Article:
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DALLAS — For the Democratic faithful gathered at the Kay Bailey Hutchison Convention Center on Friday, there was a lot to be upset about: the rollback of abortion rights, strict new voting laws, the state’s lax gun rules as mass shootings persist, the government’s move to investigate parents of transgender kids for child abuse, and an electrical grid that doesn’t inspire confidence as the weather seems to get more extreme every year.
For the party leaders who convened them for the first statewide convention since the COVID-19 pandemic began, the necessary response was clear: channel that anger and help end Democratic exile from statewide office — primarily by ousting Gov. Greg Abbott and installing former U.S. Rep. Beto O’Rourke.
“Greg Abbott is chaos,” O’Rourke told the crowd during his keynote address. “He is corruption, he is cruelty and he is incompetence. But he is not Texas and he is not us.”
But even as the attendees were energized by stakes that seemed higher than ever, the tall task ahead was felt by many. A Democrat hasn’t held statewide office in Texas for nearly three decades. President Joe Biden’s approval rating is in a ditch as inflation persists and high gas prices eat up bank accounts. On top of that, Republicans seem to be continuing to make gains in once reliably blue South Texas.
In interviews with rank-and-file attendees, it was hard to find much full-throated optimism that any Democrats would win statewide in 2022 — and particularly that O’Rourke would oust Abbott, even as O’Rourke outraised Abbott in the latest fundraising cycle and recent polls have shown him narrowing the gap.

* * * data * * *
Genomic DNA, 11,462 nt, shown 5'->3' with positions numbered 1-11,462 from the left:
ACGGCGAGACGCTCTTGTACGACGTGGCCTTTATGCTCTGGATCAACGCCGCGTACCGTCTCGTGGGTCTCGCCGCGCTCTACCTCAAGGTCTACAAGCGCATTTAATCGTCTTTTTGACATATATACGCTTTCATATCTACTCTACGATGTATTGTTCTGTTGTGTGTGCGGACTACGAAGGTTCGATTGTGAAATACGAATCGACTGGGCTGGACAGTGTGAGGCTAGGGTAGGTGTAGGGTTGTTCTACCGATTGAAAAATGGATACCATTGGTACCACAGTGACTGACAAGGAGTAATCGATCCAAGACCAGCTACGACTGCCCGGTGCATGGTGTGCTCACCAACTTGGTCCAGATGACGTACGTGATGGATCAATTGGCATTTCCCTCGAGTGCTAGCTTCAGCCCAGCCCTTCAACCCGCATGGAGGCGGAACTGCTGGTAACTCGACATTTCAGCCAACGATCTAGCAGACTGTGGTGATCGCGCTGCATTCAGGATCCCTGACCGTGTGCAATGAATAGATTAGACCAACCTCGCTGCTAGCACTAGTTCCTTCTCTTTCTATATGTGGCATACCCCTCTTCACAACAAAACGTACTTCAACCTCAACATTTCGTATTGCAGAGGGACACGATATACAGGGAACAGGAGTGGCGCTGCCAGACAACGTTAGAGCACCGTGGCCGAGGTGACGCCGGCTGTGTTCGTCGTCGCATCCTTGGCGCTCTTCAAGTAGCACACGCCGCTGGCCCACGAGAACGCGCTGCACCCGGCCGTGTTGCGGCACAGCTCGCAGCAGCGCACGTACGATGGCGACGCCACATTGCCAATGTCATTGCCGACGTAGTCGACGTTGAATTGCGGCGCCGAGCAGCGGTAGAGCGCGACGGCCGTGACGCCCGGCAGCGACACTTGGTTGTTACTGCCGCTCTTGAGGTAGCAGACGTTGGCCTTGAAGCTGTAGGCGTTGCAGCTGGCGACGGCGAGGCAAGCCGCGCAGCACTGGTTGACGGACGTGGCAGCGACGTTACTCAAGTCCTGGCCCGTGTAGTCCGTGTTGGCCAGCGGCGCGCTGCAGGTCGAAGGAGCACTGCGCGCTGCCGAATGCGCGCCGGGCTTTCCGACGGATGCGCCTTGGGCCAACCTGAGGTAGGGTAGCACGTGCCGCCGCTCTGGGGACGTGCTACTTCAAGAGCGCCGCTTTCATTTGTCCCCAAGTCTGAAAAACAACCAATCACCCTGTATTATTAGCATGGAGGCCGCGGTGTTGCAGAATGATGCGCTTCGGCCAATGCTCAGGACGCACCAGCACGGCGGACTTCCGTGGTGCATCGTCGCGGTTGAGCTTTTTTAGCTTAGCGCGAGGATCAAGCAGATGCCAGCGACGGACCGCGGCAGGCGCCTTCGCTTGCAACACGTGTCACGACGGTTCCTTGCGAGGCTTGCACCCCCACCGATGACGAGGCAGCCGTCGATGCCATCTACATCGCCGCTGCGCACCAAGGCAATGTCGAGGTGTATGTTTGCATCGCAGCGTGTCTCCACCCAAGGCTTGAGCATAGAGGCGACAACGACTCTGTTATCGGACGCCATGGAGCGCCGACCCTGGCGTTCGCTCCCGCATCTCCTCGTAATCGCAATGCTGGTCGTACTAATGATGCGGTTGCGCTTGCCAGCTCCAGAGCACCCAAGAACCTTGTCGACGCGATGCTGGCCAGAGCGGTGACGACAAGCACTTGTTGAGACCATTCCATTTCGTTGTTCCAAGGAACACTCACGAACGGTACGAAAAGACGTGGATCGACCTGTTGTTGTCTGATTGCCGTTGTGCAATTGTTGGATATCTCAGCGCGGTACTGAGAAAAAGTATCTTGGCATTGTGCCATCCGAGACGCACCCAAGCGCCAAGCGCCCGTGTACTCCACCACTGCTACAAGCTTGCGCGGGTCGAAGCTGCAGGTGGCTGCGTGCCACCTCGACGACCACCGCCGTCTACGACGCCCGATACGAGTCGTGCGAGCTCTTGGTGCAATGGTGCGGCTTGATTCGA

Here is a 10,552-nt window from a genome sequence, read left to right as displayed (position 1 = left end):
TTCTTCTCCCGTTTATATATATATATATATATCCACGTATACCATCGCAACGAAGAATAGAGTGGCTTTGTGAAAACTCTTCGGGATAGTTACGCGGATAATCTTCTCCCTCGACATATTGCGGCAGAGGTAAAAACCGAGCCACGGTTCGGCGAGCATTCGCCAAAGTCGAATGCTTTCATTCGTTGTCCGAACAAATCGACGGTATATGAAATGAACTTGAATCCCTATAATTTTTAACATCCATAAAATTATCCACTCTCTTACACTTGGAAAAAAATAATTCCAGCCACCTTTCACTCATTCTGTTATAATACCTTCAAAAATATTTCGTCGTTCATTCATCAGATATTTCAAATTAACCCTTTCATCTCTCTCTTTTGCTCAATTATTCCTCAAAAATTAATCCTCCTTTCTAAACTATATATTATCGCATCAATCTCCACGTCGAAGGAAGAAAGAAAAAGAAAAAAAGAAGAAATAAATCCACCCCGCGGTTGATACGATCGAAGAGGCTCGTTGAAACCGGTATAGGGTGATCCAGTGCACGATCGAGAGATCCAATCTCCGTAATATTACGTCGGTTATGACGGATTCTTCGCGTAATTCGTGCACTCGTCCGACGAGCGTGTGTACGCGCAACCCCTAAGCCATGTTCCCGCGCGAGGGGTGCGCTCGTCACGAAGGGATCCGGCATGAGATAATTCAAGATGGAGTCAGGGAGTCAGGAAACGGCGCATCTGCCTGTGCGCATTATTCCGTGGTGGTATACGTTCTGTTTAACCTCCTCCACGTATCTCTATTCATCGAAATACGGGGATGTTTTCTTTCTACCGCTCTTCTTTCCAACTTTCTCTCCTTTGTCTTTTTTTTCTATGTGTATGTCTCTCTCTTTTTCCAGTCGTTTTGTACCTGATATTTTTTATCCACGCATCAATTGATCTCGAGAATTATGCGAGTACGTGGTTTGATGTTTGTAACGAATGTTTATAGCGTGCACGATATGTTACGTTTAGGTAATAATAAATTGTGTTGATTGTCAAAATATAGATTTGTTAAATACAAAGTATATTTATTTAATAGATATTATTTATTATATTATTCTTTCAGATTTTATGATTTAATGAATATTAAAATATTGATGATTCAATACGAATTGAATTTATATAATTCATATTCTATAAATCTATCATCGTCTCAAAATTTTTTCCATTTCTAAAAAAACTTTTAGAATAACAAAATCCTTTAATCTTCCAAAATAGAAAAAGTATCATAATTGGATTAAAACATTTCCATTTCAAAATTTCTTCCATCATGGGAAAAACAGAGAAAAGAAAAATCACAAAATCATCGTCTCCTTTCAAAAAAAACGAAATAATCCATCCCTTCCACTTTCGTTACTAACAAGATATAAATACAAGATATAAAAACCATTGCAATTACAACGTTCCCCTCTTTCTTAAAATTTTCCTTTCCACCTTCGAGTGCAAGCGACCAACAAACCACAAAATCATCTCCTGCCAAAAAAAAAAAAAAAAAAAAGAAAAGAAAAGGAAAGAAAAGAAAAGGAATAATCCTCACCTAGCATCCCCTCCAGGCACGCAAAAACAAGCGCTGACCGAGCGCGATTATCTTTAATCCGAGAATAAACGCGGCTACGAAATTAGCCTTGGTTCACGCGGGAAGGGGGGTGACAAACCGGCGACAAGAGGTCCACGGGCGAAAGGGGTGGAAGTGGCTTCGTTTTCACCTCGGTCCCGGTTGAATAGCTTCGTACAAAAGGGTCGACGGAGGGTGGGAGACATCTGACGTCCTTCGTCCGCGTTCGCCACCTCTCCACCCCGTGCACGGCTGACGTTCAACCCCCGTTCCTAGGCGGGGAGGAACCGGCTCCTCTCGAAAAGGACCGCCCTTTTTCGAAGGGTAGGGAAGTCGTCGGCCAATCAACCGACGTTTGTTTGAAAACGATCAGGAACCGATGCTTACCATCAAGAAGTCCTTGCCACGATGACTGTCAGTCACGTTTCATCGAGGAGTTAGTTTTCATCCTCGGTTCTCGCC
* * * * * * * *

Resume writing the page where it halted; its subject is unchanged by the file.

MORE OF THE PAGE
“It's hard to be super optimistic when you know how much long term power the Republican Party has had,” said Karly Ragsdale, a 24-year-old field organizer for abortion advocacy group Avow Texas.
Some expressed frustration about the areas of the state where the party seemed to be losing ground. The state party hasn’t poured enough resources into rural counties, especially in South Texas, said Lizette Gonzales. She said she sees Republicans aggressively targeting rural counties and trying to flip them while the state party sits idly by.
“When you have right-wing candidates and Republicans who come in tell them, ‘your gas prices are high because of Democrats’ and ‘your schools aren't good because of Democrats’ … when you're down on your luck, it's kind of easy to buy into stuff like that,” Gonzales said.
The state party’s perceived lack of investment in rural parties drove Gonzales and her husband Mario Muñoz, who chairs the Kleberg County Democratic Party, to support Kim Olson, the party’s 2018 nominee for state agriculture commissioner, in her bid to oust Gilberto Hinojosa, the state party’s chair since 2012.
“Gilbert has done a lot of good for the party,” Muñoz said. “He has, there's no knocking that. But we haven't had really any kind of support in the smaller counties. And without that kind of support, we're losing.”
Delegates will vote on Saturday on whether to reelect Hinojosa, who is being challenged by Olsen and Carroll G. Robinson.
But amid the disappointment, there was also a sense that Republicans had gone too far in their pursuit of a conservative agenda, and a hope that GOP leadership’s policies will alienate Texans.